Weekend Round Up July 5, 2018

Capital Fringe, a celebration of cultural democracy and art for everyone, starts up this Saturday, July 7, and runs through Sunday, July 29. Asian culture is on display this weekend, with an art opening at the Korean Cultural Center on Friday, the Chinatown Community Festival on Saturday and a festival of South Asian Dance at the Atlas Performing Arts Center on Saturday and Sunday. Also Asia-inspired: a Sunday-morning forest bathing walk. For more July events, visit The Georgetowner’s online calendar.

Capital Fringe: ‘O Monsters’

As part of Capital Fringe, New Paradise Laboratories presents “O Monsters” at Arena Stage, 1101 6th St. SW. The Kissimmee family — feral triplets, their fluttering mother, Moth, and a father who haunts them all — are shut-ins: there’s nothing to eat, no way to leave and dangerous objects fall unpredictably from the sky. This weekend’s performances are Saturday, July 7, at 12:30 p.m. and Sunday, July 8, at 2:15 p.m. Additional performances are July 13, 14, 15, 20, 21 and 22. Tickets are $17 plus a Fringe button ($5 through July 6). Multiple-show passes are also available. For details, visit capitalfringe.org or call 866-811-4111.

Capital Fringe: ‘The Vandal’

The Edge of the Universe Players 2 present Hamish Linklater’s “The Vandal,” which involves three characters — Boy, Woman and Man — with barely plausible tales in a nighttime marked by a bus stop, a hospital and a graveyard. This weekend’s performances at Caos on F, 923 F St. NW, are Saturday, July 7, at 2 p.m. and Sunday, July 8, at 7 p.m. Additional performances are July 13, 14, 15, 21, 22, 27 and 28. Tickets are $17 plus a Fringe button ($5 through July 6). Multiple-show passes are also available. For details, visit capitalfringe.org or call 866-811-4111.

Daybreaker at the Building Museum

The National Building Museum, 401 F St. NW, hosts a pre-work dance party on Friday, July 6, inside its “Fun House” installation, complete with interactive rooms and a swimming pool filled with hundreds of thousands of recyclable plastic balls. Yoga at 6 a.m. will be followed by a dance party from 7 to 9 a.m. with DJ Tasha Blank. There will be free breakfast treats by Manitoba Harvest, cold brew coffee, healthy juices and Seedlip drinks (the world’s first distilled non-alcoholic spirits). Tickets are $25. For details, visit eventbrite.com.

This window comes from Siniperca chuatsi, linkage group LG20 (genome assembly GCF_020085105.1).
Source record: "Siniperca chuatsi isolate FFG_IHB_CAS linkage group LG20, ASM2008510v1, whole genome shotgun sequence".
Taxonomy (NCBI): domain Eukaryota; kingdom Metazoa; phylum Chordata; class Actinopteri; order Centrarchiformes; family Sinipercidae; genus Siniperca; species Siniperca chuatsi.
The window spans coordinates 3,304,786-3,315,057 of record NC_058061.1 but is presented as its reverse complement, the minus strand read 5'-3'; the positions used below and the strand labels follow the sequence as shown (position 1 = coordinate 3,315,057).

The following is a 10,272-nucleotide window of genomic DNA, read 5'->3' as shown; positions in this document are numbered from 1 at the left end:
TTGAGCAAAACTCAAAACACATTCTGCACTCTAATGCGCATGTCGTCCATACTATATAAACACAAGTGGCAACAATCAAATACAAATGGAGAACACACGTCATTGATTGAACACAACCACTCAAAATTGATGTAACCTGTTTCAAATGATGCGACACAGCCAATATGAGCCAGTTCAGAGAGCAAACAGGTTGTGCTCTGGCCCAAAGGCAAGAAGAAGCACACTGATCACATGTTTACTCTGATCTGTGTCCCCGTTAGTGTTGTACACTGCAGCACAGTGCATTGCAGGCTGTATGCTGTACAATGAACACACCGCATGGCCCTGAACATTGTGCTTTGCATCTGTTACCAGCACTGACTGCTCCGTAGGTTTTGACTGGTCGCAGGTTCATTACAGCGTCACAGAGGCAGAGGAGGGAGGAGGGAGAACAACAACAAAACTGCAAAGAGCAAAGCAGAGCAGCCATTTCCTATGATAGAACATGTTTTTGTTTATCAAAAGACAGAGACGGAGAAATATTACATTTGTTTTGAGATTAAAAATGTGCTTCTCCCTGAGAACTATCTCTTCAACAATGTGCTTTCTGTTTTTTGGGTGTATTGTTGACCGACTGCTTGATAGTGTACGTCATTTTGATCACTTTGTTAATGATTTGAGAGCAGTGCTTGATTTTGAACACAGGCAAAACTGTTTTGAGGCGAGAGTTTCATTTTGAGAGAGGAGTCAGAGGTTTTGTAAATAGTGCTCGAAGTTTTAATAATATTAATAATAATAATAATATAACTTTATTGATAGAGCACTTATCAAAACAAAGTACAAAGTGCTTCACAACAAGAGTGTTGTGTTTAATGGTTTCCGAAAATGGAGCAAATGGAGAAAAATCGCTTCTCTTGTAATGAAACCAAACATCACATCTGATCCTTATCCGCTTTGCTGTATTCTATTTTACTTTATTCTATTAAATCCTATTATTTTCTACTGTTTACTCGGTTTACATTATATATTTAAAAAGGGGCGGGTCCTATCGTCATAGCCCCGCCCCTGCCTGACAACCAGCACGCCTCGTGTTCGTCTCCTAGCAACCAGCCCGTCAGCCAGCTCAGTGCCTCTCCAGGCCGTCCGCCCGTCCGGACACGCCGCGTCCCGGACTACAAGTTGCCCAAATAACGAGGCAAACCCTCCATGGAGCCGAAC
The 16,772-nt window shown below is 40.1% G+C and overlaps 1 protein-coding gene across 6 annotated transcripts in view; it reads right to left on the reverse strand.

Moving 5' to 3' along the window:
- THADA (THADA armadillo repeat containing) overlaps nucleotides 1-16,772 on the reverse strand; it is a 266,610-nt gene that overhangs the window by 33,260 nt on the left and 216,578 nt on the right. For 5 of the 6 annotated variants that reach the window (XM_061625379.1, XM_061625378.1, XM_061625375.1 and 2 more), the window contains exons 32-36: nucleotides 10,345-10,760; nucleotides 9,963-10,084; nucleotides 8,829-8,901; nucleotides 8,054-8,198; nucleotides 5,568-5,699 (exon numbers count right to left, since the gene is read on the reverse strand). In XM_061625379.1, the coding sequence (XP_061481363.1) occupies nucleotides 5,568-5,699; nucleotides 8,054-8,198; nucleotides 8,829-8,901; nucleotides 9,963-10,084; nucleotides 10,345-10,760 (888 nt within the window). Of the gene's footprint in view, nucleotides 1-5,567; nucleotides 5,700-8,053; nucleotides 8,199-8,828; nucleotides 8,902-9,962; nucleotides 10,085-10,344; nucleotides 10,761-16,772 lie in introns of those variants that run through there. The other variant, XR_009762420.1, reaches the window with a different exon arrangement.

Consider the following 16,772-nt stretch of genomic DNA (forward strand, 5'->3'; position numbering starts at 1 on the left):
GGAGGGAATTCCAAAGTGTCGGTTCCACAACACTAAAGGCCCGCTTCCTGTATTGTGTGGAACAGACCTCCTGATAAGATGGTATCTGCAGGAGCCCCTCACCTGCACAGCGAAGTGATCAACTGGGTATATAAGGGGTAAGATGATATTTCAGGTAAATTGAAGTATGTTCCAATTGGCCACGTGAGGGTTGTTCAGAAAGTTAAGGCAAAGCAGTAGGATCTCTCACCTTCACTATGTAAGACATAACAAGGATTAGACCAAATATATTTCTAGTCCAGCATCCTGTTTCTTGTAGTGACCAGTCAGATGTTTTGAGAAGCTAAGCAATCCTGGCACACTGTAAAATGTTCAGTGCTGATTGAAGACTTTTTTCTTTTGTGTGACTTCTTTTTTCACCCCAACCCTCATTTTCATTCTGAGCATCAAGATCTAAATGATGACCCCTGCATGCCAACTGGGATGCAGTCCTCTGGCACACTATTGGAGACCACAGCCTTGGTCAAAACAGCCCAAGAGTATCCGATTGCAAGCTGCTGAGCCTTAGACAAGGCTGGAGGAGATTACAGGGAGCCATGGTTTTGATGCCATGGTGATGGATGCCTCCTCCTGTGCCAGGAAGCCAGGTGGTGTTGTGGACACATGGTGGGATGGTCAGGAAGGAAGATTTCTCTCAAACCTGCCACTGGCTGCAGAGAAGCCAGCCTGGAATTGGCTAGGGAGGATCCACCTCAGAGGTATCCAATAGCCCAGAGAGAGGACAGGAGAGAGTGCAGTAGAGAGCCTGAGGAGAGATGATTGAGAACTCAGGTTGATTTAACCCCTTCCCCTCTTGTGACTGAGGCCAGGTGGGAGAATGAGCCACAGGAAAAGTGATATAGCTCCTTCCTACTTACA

Opening Reception: Korean Contemporary Art

There will be a opening reception for “Ceremony: City, Unfamiliar Landscape: Works by Three Korean Contemporary Artists” at the Korean Cultural Center DC, 2370 Massachusetts Ave. NW, on Friday, July 6, at 6 p.m. Artists In Kyung Kwon, Hyun Jin Byun and Bora Jin share a common theme of the city as a communally owned space that is also a haven for individual lives. This event is free with RSVP. For details, visit koreaculturedc.org or call 202-939-5688.

Underground Comedy at the Big Hunt

On Friday, July 6, and Saturday, July 7, at 8 and 9:45 p.m., Debra DiGiovanni, winner of the Canadian Comedy Award for best female comic for the third time in five years, will perform as part of the Underground Comedy series at the Big Hunt, 1345 Connecticut Ave. NW. These are 21+, partially seated shows. Tickets are $20. For details, visit eventbrite.com.